The Lesser Frigatebird (Fregata ariel) is a species of frigate bird. In nests in Australia, along with other locations. There is a single recording from the Western Palearctic, from Eilat in the Gulf of Aqaba. The Lesser Frigatebird or Least Frigatebird is said to be the most common and widespread frigate bird in the Australian seas. It’s common in tropical seas breeding on isolated islands, including Christmas Island located in the Indian Ocean in recent years. These birds are most...

Magnificent Frigatebird, Fregata magnificens
2013-04-23 14:48:18

The Magnificent Frigatebird (Fregata magnificens) was occasionally previously known as Man O’War or man of War, a reflection of its rakish lines, aerial piracy of other birds, and speed. It’s widespread in the tropical Atlantic, breeding colonially in the trees in Florida, the Caribbean and the Cape Verde Islands. In addition, it breeds along the Pacific coast of the Americas from Mexico to Ecuador including the Galapagos Islands, as well. It is known as a vagrant as far from its...

Tristram’s Storm Petrel, Oceanodroma tristrami
2013-04-22 14:33:05

The Tristram’s Storm Petrel (Oceanodroma tristrami) is a species of seabird in the family of storm-petrels called Hydrobatidae. The species’ specific and common name comes from the English clergyman Henry Baker Tristram, the species can also be known as the Sooty Storm-petrel. The Tristram’s Storm Petrel is distribution across the North Pacific Ocean; mainly in tropical seas. This storm-petrel has long angular wings and is 24 cm long. The plumage is dark all over with a slightly pale...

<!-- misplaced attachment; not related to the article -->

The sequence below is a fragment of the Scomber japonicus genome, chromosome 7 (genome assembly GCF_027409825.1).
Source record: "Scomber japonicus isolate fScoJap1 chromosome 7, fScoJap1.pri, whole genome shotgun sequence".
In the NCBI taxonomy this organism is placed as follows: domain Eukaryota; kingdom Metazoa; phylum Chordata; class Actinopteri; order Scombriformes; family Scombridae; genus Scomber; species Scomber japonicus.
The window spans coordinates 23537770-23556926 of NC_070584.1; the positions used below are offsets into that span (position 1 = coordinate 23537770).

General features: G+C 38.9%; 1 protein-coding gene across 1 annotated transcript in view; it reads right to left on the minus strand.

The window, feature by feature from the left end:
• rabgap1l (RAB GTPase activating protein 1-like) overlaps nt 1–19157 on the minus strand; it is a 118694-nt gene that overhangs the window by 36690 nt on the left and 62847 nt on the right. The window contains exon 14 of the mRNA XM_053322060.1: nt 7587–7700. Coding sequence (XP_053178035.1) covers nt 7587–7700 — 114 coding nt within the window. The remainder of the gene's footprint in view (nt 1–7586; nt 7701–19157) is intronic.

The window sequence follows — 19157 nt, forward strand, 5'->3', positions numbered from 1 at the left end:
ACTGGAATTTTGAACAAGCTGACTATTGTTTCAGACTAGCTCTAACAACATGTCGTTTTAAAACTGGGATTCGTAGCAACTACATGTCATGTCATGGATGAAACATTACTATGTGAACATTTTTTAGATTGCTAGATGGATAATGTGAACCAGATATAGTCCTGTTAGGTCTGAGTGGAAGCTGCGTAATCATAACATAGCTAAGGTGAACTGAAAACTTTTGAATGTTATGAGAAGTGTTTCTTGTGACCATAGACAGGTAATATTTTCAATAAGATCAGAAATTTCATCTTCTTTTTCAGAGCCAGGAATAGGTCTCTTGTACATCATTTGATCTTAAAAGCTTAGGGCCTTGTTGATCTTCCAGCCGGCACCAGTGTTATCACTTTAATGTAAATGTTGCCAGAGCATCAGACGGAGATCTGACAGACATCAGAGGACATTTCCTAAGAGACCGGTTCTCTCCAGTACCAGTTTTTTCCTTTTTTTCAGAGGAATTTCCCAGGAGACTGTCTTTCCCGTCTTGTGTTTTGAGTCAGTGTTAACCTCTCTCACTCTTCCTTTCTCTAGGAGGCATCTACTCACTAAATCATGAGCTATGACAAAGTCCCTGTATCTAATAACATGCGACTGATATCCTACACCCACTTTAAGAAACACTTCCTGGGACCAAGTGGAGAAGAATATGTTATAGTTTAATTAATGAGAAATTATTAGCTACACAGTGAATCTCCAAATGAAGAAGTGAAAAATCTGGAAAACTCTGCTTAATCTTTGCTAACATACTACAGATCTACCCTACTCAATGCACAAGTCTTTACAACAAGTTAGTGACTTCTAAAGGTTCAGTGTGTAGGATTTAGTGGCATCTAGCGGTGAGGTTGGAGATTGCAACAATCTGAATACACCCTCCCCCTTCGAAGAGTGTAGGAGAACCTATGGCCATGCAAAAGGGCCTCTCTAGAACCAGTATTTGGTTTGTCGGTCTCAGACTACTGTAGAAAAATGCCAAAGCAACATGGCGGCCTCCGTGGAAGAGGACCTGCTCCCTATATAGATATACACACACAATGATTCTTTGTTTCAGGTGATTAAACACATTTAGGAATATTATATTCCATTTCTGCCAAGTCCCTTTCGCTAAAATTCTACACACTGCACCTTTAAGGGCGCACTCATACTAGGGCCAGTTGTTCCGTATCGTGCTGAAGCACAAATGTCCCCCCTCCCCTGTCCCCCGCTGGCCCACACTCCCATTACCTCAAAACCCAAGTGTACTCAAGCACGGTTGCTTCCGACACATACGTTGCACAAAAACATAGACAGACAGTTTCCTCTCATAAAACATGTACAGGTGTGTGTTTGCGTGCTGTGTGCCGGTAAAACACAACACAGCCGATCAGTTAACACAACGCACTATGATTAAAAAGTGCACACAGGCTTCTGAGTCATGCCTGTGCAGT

Buller’s Shearwater, Puffinus bulleri
2013-04-21 09:09:37

The Buller’s Shearwater (puffinus bulleri) is a Pacific species of seabird in the Procellariidae family; it is also known as the Grey-backed Shearwater or New Zealand Shearwater. It is a member of the black-billed wedge-tailed Thyellodroma group, among the bigger shearwaters of the proposed genus Ardenna; it creates a superspecies with the Wedge-tailed Shearwater. The adult birds are 46 to 47 cm in length, with a 97 to 99 cm wingspan, and they have been recorded to weigh 342 to 435g. The...

Black Petrel, Procellaria parkinsoni
2013-04-21 09:01:42

The Black Petrel (Procellaria parkinsoni) is also called the Parkinson’s Petrel. It is a large, black petrel, the smallest of the Procellaria. This species is an endemic breeder of New Zealand, breeding only on islands off the North Island, on Great Barrier Island and Little Barrier Island. At sea it scatters as far as Australia and Ecuador. It’s a medium-sized, all black petrel except for pale sections on the bill. The wingspan is 110 cm on average. This bird is usually seen in the...

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Word of the Day
vermicular
  • Like a worm in form or movement; vermiform; tortuous or sinuous; also, writhing or wriggling.
  • Like the track or trace of a worm; appearing as if worm-eaten; vermiculate.
  • Marked with fine, close-set, wavy or tortuous lines of color; vermiculated.
  • A form of rusticated masonry which is so wrought as to appear thickly indented with worm-tracks.
This word ultimately comes from the Latin 'vermis,' worm.